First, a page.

Precedence: bulk
Subject: Chalkhills #179

                  Chalkhills, Number 179

               Thursday, 26 September 1991
Today's Topics:
		 Two Respectable Streets
       One more LP for the discography (perhaps!)
            KITS' top 105 Modern Rock artists
           XTC Music and Friends Convention '91
                 French paper Part 2 of 4

Subject: Two Respectable Streets (Re: XTC Goodies (Chalkhills #170))
Organization: Department of Chemistry, Tokyo Institute of Technology, JAPAN
Date: Sat, 21 Sep 91 04:52:02 +0900
From: Yuji `RUSHER' Chikahiro <>

On Mon, 5 Aug 91 16:03:03 -0400, A.J. Fuller <> wrote:

>   Andy Partridge talks about the tracks on _Rag_&_Bone_Buffet_:"

  Last week I got the GEFFIN CD _Rag_&_Bone_Buffet_ at Tower Records
Shibuya branch.

>  Respectable Street: The BBC felt the lyrics on the song on _Black_Sea_
>  would upset people.  They asked if I could rewrite it and, being a
>  good boy, I did.

  While copying its bass-guitar part, I also noticed that Colin played
the pattern (B-D#-F#-B) differently from the version of _Black_Sea_.
  Have you noticed it yet?

# I prefer the version on _Black_Sea_ for the straightforward lyrics.
# Oh, Of course, I've ever been to UK :-)

  - RUSHER <>


Date:         Sun, 22 Sep 91 22:04:48 EDT
From: Emmanuel Marin <MARINP92@frecp12.bitnet>
Subject:      One more LP for the discography (perhaps!)

Well I have not been reading Chalkhills during this Summer so you may
already know it :

At least in France, and surely in other countries, a new "Guitar Hits"
LP called "Rockline" has been released this Summer.  It contains very
various artists, about 40 if I remember well, from INXS Need You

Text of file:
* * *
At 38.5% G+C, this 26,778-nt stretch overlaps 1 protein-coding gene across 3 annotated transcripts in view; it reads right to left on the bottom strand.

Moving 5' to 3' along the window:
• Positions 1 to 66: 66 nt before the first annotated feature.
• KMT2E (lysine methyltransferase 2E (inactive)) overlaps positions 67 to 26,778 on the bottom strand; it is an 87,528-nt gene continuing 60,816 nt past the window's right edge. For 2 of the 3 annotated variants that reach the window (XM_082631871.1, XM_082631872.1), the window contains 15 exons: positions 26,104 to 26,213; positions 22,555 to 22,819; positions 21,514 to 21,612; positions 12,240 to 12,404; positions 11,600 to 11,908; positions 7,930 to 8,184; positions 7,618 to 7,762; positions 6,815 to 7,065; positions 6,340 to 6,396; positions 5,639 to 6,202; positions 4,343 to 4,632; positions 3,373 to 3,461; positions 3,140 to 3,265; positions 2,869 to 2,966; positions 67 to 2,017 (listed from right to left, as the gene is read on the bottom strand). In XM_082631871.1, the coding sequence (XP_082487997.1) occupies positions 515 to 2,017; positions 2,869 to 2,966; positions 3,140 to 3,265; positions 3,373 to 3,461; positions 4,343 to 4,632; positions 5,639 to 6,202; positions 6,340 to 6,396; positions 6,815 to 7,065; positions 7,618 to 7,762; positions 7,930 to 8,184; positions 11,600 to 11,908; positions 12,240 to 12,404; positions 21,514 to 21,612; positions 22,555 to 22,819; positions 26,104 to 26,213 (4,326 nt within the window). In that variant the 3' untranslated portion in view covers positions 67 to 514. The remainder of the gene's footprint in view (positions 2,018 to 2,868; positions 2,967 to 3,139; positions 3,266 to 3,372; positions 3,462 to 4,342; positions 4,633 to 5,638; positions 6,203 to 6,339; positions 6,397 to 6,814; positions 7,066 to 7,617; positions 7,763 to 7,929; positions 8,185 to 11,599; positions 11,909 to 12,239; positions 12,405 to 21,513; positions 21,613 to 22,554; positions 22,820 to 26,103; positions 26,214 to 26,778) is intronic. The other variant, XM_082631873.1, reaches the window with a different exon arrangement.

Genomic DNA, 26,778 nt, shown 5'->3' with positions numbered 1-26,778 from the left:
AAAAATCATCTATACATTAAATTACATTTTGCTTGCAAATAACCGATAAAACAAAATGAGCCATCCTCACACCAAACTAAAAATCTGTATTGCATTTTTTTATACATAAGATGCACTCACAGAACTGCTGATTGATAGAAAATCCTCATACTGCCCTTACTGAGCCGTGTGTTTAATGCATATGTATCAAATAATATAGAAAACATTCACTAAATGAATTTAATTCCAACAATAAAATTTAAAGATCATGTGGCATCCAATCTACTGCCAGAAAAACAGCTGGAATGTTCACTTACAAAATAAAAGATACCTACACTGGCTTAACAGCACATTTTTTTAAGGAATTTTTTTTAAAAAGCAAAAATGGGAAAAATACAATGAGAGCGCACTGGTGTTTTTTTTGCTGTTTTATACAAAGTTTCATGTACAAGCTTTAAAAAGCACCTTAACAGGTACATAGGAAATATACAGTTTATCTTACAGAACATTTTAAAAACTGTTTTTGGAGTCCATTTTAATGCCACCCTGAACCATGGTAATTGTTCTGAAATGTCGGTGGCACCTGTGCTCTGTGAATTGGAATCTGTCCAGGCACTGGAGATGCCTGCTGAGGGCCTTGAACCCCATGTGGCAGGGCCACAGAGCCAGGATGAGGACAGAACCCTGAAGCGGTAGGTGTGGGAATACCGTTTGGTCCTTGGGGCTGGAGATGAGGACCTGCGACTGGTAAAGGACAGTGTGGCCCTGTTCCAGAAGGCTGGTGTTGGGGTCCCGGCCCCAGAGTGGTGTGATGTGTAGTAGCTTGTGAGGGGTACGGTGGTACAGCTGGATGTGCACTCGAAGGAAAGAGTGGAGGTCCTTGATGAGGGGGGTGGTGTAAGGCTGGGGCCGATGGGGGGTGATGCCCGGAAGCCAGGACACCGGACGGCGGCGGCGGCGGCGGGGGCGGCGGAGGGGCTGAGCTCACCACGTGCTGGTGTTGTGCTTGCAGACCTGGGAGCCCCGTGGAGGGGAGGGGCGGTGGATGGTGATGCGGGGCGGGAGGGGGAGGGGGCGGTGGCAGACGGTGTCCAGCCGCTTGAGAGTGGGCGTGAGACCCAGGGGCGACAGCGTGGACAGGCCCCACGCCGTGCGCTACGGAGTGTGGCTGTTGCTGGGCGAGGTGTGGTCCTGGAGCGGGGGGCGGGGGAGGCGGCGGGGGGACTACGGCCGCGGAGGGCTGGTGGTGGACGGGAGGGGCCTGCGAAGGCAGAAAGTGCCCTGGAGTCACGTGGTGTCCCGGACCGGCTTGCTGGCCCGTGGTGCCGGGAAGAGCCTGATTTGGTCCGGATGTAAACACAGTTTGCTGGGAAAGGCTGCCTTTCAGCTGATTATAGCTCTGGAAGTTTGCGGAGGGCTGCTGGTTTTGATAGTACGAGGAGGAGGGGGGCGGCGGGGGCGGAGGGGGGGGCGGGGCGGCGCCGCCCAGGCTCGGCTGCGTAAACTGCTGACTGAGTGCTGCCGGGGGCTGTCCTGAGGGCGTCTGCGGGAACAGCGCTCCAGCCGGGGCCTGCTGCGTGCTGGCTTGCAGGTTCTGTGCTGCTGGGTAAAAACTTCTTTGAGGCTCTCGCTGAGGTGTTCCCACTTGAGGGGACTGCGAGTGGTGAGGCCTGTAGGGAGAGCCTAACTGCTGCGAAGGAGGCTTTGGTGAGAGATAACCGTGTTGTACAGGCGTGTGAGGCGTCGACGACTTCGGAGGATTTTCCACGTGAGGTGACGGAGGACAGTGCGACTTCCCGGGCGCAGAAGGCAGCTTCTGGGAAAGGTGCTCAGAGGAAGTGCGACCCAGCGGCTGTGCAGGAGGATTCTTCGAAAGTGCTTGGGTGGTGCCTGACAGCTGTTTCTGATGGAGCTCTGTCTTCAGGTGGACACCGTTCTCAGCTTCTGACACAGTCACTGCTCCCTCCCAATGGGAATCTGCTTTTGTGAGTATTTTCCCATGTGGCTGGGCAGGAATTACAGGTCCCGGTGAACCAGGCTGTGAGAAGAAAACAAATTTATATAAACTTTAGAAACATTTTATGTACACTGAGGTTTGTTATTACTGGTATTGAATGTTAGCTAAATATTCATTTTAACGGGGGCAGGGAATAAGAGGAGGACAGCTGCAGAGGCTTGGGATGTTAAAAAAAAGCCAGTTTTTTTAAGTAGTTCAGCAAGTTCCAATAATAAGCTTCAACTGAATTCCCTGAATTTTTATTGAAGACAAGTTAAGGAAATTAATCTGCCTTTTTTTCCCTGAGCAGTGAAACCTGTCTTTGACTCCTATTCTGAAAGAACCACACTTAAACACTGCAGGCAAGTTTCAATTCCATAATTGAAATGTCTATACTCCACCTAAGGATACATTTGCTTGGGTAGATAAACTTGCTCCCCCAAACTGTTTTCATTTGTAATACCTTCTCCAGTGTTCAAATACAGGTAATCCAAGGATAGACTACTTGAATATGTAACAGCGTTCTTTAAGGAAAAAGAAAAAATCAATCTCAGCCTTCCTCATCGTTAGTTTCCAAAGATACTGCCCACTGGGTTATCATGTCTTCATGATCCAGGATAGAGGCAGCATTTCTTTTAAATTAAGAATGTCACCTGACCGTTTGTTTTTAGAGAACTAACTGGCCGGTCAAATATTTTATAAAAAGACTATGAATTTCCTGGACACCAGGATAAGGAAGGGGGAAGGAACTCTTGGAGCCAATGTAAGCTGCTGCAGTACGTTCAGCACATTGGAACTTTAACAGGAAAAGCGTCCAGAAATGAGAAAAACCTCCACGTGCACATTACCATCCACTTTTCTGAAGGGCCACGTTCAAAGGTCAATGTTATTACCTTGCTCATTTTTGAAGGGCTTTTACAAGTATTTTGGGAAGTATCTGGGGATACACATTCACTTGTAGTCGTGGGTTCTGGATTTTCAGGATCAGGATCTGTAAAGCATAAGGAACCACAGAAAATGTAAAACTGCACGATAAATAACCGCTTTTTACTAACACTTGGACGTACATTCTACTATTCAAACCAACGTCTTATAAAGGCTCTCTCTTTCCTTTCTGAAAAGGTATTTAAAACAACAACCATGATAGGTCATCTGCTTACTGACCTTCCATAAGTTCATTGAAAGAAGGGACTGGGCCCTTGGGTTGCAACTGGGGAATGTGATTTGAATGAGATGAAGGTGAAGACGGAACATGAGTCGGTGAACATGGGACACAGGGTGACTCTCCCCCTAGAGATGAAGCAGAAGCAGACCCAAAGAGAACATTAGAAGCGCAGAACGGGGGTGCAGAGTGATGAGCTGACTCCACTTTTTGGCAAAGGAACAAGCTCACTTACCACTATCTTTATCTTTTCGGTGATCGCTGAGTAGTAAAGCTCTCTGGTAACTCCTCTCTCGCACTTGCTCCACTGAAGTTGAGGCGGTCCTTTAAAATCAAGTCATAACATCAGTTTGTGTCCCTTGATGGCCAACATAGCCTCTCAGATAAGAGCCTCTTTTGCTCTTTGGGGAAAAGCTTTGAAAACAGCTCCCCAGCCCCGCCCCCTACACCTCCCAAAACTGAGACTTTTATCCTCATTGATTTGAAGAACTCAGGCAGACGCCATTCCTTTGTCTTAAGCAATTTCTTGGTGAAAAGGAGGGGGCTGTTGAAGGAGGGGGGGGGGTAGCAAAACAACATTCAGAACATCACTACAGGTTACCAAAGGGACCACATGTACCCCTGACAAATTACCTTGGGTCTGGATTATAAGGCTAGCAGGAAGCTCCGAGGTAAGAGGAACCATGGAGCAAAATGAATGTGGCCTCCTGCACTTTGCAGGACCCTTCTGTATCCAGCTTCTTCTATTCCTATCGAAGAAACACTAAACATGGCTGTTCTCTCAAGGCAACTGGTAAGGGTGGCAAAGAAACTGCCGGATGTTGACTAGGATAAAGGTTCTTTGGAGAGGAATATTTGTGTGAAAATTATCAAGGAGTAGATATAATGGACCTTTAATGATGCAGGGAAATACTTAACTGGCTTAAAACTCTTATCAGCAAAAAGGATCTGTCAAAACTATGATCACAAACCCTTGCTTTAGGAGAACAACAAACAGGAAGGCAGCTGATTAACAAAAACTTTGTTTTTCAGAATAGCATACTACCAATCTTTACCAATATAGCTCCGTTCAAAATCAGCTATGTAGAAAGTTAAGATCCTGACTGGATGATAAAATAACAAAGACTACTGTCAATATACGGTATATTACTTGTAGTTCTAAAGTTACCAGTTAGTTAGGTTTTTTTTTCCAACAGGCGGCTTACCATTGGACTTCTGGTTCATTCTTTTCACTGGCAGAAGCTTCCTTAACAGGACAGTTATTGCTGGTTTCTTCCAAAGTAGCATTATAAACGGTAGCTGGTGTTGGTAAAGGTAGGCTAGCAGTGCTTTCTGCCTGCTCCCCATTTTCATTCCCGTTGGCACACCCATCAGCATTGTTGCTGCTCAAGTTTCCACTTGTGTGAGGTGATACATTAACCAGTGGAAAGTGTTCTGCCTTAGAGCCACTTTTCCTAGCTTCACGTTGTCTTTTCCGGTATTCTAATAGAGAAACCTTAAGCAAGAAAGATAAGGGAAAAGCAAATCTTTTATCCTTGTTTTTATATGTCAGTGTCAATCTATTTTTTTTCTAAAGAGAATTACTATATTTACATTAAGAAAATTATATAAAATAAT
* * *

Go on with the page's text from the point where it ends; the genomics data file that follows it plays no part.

Tonight to Peter Frampton Show me The Way, from Can The Can to The
Knack, from Johnny Winter Johnny B. Goode to...
XTC Making Plans for Nigel....

If I do not take into account "Urgh! A Music War" that I saw not
in a shop but in a convention, and "Un Printemps 89" (Scarecrow PPl)
which is not a "big-selling" LP (one LP per year with songs
of various artists not known here) this is then the first time
 that I see here XTC featuring on a "compilation-for-the-mass" album.
 There has been a lot of ads in the paper and at the TV for it,
 but I do not know if it had been indeed the success they wanted...

No signature.


Date: Mon, 23 Sep 91 11:28:52 PDT
From: "John M. Relph" <>
Subject: KITS' top 105 Modern Rock artists

I just noticed this posting in the USENET newsgroup,
and present to you thus.  I have edited it (just a little).

	-- John

 ---- begin forwarded article ----

From: (Ed Suranyi)
Subject: KITS' top 105 Modern Rock artists
Date: 21 Sep 91 23:34:35 GMT

Here is the list from KITS San Francisco's countdown of the 105 top
Modern Rock artists, as voted on by the listeners.  Several songs
were played for each artist on the list.  The countdown was played
on Labor Day weekend.

5. R.E.M.
76. XTC


Date: Tue, 24 Sep 91 11:57:54 PDT
From: "John M. Relph" <>
Subject: XTC Music and Friends Convention '91